Revenue
Store management compensation                                                 1.4 %
Miscellaneous wages                                                           0.4 %
Employee health care expenses                                                 0.3 %
Store hourly labor                                                           (0.3 %)
Store bonus expense                                                          (0.2 %)



In general, in 2020, labor and other related expenses as a percentage of total
revenue were materially increased by the impact of the COVID-19 pandemic.  In
particular, the increases in store management compensation and miscellaneous
wages as a percentage of total revenue in 2020 were all primarily driven by this
decrease in revenue.

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Index

Higher employee health care expenses as a percentage of total revenue in 2020 as compared to 2019 resulted primarily from higher claims activity.


The decrease in store hourly labor as a percentage of total revenue in 2020 as
compared to 2019 resulted primarily from lower usage of hourly employees due to
reduced operations caused by the COVID-19 pandemic.

The decrease in store bonus expense as a percentage of total revenue in 2020 as
compared to 2019 resulted from lower performance against financial objectives in
2020 as compared to 2019 due to the impact of the COVID-19 pandemic.

Other Store Operating Expenses


Other store operating expenses include all store-level operating costs, the
major components of which are depreciation and amortization, operating supplies,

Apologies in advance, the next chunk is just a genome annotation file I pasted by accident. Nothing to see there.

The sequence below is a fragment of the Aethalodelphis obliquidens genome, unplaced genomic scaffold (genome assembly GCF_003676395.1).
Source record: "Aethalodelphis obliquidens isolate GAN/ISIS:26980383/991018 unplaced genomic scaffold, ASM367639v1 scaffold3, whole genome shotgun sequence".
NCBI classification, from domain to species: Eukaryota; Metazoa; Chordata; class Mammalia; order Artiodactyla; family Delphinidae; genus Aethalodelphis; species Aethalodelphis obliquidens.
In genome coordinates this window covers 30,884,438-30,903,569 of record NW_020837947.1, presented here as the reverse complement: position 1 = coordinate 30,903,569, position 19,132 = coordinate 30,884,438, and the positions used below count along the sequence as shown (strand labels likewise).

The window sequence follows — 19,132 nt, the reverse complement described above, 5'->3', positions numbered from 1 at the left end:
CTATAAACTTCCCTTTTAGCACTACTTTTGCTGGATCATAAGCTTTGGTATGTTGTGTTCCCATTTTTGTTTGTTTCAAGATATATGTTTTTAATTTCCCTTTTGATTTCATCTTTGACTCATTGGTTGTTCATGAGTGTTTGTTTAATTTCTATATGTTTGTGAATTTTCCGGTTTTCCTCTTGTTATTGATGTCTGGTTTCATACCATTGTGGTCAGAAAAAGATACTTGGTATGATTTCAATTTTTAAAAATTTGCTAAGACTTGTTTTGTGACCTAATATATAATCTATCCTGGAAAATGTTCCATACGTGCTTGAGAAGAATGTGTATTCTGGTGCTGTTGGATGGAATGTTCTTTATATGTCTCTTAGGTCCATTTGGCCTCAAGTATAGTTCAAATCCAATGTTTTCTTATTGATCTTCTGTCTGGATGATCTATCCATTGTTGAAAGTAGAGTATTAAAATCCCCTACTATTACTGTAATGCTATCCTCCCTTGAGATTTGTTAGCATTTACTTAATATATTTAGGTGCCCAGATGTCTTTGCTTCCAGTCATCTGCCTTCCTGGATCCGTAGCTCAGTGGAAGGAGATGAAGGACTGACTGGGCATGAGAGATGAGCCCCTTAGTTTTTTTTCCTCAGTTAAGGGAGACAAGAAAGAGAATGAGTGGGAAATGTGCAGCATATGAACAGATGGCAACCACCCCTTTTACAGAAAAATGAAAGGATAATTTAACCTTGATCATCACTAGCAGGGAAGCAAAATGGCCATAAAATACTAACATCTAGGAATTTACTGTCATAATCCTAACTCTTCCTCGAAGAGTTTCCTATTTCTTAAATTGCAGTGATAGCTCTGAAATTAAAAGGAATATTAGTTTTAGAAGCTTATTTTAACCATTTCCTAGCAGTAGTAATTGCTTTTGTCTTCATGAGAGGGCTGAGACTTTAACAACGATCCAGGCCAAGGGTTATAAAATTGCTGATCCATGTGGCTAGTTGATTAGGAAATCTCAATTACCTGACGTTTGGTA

utilities, repairs and maintenance, advertising, rent, credit card and gift card
fees, real and personal property taxes and general insurance.  The following
table highlights other store operating expenses as a percentage of total revenue
for the past three years:

                                  2021       2020       2019

Other store operating expenses 24.0 % 24.4 % 20.4 %




The year-to-year percentage change from 2020 to 2021 resulted from the
following:

                                                                     2020 to 2021
                                                                      (Decrease)
                                                                     Increase as
                                                                     a Percentage
                                                                       of Total
                                                                       Revenue
Depreciation                                                                 (0.8 %)
Real and personal property taxes                                             (0.2 %)
Utilities                                                                    (0.1 %)
Preopening                                                                   (0.1 %)
Loss on asset disposition                                                    (0.1 %)
Advertising                                                                  (0.1 %)
Rent                                                                          0.6 %
Other store expenses                                                          0.4 %



In general, during 2021 as compared to 2020, certain expenses as a percentage of
total revenue materially decreased by the significant increase in total revenue
and increased operations. In particular, the decreases in depreciation expense,
real and personal property taxes, and advertising expense as a percentage of
total revenue for 2021 as compared to 2020 were primarily driven by the increase
in total revenue in 2021.

The decrease in utilities expense as a percentage of total revenue for 2021 as